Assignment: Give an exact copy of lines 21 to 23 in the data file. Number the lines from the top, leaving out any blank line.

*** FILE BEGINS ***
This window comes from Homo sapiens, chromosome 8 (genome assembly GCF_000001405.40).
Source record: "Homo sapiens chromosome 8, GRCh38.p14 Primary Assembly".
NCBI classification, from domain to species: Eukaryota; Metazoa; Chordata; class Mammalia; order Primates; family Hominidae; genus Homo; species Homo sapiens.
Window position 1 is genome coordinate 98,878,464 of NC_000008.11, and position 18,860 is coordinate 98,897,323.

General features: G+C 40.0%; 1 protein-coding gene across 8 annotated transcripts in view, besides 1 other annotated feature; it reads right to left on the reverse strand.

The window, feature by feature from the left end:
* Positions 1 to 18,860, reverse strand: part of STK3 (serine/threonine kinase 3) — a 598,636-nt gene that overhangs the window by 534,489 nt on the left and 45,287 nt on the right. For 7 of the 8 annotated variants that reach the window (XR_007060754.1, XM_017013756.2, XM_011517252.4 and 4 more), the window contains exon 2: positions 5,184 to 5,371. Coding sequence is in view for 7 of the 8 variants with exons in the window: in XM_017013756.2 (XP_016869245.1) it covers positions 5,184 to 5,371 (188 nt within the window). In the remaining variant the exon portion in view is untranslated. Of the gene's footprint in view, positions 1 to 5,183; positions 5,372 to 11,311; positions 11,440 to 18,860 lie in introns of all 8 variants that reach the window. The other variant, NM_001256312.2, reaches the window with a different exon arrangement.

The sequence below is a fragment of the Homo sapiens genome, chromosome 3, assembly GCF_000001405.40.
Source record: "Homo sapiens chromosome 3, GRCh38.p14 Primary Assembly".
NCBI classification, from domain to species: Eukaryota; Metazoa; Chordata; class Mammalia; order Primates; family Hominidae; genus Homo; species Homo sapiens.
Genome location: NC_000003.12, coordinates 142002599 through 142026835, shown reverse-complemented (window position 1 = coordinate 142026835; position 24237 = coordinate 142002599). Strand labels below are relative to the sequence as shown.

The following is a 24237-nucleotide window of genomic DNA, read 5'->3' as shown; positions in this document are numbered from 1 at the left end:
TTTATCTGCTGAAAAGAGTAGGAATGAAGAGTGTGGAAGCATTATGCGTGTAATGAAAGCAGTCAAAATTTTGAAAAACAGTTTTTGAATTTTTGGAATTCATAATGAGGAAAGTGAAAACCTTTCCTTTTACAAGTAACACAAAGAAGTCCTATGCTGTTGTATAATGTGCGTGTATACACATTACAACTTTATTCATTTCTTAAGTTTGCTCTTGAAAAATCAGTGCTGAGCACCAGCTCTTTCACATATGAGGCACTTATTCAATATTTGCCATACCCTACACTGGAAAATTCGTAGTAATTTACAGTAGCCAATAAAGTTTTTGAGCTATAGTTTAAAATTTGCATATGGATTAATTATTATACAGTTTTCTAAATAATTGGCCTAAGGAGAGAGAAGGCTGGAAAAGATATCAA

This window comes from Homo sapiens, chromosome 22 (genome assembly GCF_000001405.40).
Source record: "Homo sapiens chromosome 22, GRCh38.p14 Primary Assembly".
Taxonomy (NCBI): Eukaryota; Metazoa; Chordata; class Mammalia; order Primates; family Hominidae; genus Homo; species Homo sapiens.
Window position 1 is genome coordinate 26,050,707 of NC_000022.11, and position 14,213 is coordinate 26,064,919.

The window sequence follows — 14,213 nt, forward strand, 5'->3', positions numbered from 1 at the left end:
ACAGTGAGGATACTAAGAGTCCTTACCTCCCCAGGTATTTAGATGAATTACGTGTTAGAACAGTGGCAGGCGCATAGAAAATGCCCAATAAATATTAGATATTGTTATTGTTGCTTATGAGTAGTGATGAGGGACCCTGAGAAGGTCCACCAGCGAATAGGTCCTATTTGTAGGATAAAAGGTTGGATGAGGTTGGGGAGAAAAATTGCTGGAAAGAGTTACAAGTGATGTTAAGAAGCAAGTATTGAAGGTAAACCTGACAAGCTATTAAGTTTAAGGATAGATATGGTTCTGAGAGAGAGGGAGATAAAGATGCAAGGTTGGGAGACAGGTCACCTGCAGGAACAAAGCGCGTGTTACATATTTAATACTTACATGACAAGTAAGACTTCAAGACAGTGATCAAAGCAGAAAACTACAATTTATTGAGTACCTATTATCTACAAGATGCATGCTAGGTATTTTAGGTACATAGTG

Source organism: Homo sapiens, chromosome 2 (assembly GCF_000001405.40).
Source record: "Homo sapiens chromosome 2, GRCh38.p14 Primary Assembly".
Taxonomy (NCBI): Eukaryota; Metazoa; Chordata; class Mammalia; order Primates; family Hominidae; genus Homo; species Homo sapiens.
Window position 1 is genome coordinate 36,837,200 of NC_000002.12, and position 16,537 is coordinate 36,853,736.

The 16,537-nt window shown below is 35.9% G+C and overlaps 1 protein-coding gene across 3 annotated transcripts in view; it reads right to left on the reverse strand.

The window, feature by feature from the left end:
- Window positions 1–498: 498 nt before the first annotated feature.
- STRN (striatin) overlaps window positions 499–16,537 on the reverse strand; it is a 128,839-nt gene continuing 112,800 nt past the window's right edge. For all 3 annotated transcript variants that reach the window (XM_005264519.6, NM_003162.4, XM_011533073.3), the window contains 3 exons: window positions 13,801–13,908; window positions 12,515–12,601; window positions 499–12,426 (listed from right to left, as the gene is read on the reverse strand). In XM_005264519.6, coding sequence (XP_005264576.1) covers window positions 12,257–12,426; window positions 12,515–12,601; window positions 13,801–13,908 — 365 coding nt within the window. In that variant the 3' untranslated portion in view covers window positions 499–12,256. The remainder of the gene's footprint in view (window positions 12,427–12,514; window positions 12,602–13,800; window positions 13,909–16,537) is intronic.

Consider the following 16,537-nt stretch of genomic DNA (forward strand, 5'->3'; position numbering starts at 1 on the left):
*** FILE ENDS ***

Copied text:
Source record: "Homo sapiens chromosome 2, GRCh38.p14 Primary Assembly".
Taxonomy (NCBI): Eukaryota; Metazoa; Chordata; class Mammalia; order Primates; family Hominidae; genus Homo; species Homo sapiens.
Window position 1 is genome coordinate 36,837,200 of NC_000002.12, and position 16,537 is coordinate 36,853,736.